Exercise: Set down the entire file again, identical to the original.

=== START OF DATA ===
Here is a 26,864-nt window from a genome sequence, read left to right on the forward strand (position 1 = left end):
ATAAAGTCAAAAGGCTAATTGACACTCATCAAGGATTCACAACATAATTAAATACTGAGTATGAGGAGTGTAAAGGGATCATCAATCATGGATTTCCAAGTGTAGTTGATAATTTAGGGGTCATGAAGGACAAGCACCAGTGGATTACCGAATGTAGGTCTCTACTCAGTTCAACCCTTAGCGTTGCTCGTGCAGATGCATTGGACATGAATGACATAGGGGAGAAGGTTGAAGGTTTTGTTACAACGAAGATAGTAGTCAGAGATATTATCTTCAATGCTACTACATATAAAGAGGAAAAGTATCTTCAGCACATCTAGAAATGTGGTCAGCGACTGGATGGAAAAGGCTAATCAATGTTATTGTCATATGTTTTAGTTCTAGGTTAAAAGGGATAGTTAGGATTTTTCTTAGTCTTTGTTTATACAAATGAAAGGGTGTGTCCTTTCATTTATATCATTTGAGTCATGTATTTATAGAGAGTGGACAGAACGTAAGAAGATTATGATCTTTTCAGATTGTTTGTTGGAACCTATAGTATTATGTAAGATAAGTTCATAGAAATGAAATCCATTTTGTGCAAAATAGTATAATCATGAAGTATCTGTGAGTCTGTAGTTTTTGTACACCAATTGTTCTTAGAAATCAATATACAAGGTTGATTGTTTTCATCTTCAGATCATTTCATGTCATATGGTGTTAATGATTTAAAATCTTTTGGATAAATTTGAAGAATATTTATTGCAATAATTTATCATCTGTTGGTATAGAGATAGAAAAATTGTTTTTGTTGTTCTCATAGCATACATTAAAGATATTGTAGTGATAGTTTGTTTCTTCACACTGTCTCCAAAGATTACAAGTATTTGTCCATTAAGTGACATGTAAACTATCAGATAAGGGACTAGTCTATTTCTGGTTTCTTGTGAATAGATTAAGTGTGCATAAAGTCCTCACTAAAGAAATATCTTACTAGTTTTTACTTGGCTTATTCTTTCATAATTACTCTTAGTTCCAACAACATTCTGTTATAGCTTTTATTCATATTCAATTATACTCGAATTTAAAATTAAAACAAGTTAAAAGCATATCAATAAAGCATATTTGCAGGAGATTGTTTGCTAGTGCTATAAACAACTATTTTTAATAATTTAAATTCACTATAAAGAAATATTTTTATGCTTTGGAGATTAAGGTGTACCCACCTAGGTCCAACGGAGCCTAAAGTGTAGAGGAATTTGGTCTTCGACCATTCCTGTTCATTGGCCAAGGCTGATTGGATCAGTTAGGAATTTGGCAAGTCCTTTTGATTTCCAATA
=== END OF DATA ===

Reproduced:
Here is a 26,864-nt window from a genome sequence, read left to right on the forward strand (position 1 = left end):
ATAAAGTCAAAAGGCTAATTGACACTCATCAAGGATTCACAACATAATTAAATACTGAGTATGAGGAGTGTAAAGGGATCATCAATCATGGATTTCCAAGTGTAGTTGATAATTTAGGGGTCATGAAGGACAAGCACCAGTGGATTACCGAATGTAGGTCTCTACTCAGTTCAACCCTTAGCGTTGCTCGTGCAGATGCATTGGACATGAATGACATAGGGGAGAAGGTTGAAGGTTTTGTTACAACGAAGATAGTAGTCAGAGATATTATCTTCAATGCTACTACATATAAAGAGGAAAAGTATCTTCAGCACATCTAGAAATGTGGTCAGCGACTGGATGGAAAAGGCTAATCAATGTTATTGTCATATGTTTTAGTTCTAGGTTAAAAGGGATAGTTAGGATTTTTCTTAGTCTTTGTTTATACAAATGAAAGGGTGTGTCCTTTCATTTATATCATTTGAGTCATGTATTTATAGAGAGTGGACAGAACGTAAGAAGATTATGATCTTTTCAGATTGTTTGTTGGAACCTATAGTATTATGTAAGATAAGTTCATAGAAATGAAATCCATTTTGTGCAAAATAGTATAATCATGAAGTATCTGTGAGTCTGTAGTTTTTGTACACCAATTGTTCTTAGAAATCAATATACAAGGTTGATTGTTTTCATCTTCAGATCATTTCATGTCATATGGTGTTAATGATTTAAAATCTTTTGGATAAATTTGAAGAATATTTATTGCAATAATTTATCATCTGTTGGTATAGAGATAGAAAAATTGTTTTTGTTGTTCTCATAGCATACATTAAAGATATTGTAGTGATAGTTTGTTTCTTCACACTGTCTCCAAAGATTACAAGTATTTGTCCATTAAGTGACATGTAAACTATCAGATAAGGGACTAGTCTATTTCTGGTTTCTTGTGAATAGATTAAGTGTGCATAAAGTCCTCACTAAAGAAATATCTTACTAGTTTTTACTTGGCTTATTCTTTCATAATTACTCTTAGTTCCAACAACATTCTGTTATAGCTTTTATTCATATTCAATTATACTCGAATTTAAAATTAAAACAAGTTAAAAGCATATCAATAAAGCATATTTGCAGGAGATTGTTTGCTAGTGCTATAAACAACTATTTTTAATAATTTAAATTCACTATAAAGAAATATTTTTATGCTTTGGAGATTAAGGTGTACCCACCTAGGTCCAACGGAGCCTAAAGTGTAGAGGAATTTGGTCTTCGACCATTCCTGTTCATTGGCCAAGGCTGATTGGATCAGTTAGGAATTTGGCAAGTCCTTTTGATTTCCAATA